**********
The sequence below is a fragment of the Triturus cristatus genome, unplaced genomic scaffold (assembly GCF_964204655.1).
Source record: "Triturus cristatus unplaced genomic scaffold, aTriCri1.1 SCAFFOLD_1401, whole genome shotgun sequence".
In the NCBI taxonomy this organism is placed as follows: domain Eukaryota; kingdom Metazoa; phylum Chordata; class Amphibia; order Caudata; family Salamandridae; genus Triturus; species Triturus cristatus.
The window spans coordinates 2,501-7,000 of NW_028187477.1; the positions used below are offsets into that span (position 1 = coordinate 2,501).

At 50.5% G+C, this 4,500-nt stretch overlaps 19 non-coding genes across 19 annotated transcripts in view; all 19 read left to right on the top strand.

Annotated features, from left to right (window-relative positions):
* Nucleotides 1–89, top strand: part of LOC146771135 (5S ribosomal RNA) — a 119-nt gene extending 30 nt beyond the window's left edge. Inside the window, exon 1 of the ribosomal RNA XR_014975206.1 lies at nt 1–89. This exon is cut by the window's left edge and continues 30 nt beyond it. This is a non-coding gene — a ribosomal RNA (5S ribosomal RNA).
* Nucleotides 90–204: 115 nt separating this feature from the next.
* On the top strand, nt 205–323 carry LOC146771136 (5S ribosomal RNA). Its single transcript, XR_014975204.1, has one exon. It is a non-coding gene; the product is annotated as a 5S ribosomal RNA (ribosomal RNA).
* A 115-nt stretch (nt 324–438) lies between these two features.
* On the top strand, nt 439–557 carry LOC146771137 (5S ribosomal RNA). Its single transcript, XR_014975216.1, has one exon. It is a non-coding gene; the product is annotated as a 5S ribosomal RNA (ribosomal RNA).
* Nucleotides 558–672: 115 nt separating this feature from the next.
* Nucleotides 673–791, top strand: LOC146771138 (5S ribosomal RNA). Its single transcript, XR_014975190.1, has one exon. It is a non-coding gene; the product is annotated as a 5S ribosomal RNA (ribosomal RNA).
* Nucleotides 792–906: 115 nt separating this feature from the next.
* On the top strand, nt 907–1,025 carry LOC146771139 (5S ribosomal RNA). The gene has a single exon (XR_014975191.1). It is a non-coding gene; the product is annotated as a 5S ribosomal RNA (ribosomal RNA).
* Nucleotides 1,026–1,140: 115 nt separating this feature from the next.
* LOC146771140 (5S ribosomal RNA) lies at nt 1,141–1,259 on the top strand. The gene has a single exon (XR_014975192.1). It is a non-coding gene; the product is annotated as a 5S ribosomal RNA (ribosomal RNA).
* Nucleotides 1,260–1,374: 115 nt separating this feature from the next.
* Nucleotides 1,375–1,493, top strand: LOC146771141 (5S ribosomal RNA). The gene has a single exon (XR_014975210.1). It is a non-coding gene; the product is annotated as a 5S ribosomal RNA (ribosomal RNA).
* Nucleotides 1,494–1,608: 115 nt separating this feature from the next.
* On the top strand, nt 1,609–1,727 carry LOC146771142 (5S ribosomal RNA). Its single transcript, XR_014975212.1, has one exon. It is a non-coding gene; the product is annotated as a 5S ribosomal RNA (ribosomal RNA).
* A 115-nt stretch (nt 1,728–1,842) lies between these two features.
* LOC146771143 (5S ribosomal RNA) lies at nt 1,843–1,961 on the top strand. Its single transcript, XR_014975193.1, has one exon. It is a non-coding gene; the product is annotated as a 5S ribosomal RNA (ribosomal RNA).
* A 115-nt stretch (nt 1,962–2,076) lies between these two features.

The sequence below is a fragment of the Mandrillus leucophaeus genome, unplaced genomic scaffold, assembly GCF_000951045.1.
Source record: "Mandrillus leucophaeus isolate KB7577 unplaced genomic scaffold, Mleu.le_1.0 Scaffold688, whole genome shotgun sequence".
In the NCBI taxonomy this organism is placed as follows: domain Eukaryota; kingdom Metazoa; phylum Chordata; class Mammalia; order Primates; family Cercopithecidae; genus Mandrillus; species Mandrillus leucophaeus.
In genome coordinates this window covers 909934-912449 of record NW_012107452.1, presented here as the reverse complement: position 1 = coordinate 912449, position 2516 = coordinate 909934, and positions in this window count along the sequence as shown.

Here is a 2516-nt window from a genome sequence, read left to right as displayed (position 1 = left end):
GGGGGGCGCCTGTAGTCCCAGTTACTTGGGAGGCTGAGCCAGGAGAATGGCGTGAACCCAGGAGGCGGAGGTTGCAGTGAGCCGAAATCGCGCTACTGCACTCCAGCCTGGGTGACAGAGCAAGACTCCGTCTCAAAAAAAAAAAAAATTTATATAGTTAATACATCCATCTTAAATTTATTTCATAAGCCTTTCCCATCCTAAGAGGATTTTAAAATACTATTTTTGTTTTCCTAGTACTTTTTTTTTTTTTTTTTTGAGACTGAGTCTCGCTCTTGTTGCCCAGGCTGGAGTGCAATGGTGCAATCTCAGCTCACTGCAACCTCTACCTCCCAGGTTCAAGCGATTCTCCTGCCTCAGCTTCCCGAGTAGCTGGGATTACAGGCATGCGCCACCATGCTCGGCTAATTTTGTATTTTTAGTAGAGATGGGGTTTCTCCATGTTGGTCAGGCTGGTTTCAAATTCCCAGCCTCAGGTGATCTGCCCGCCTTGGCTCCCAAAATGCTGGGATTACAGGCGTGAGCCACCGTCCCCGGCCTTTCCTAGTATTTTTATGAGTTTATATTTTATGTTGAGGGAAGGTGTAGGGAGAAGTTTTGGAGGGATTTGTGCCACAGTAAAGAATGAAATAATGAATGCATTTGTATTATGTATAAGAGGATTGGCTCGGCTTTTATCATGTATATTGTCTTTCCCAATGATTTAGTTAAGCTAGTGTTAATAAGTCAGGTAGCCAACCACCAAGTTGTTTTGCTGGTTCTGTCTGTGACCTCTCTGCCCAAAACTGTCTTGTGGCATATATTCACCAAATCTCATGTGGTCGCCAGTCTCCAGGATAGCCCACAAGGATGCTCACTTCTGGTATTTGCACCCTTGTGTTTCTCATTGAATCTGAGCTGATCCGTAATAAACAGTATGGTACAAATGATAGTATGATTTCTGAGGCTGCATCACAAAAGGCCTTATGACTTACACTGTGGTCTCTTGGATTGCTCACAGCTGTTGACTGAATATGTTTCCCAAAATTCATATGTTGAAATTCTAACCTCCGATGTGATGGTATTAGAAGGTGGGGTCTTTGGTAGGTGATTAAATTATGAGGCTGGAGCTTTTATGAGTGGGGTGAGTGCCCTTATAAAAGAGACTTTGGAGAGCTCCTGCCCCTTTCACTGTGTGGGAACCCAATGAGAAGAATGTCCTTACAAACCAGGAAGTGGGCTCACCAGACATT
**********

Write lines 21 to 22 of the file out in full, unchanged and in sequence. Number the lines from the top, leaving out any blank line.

* On the top strand, nt 1,609–1,727 carry LOC146771142 (5S ribosomal RNA). Its single transcript, XR_014975212.1, has one exon. It is a non-coding gene; the product is annotated as a 5S ribosomal RNA (ribosomal RNA).
* A 115-nt stretch (nt 1,728–1,842) lies between these two features.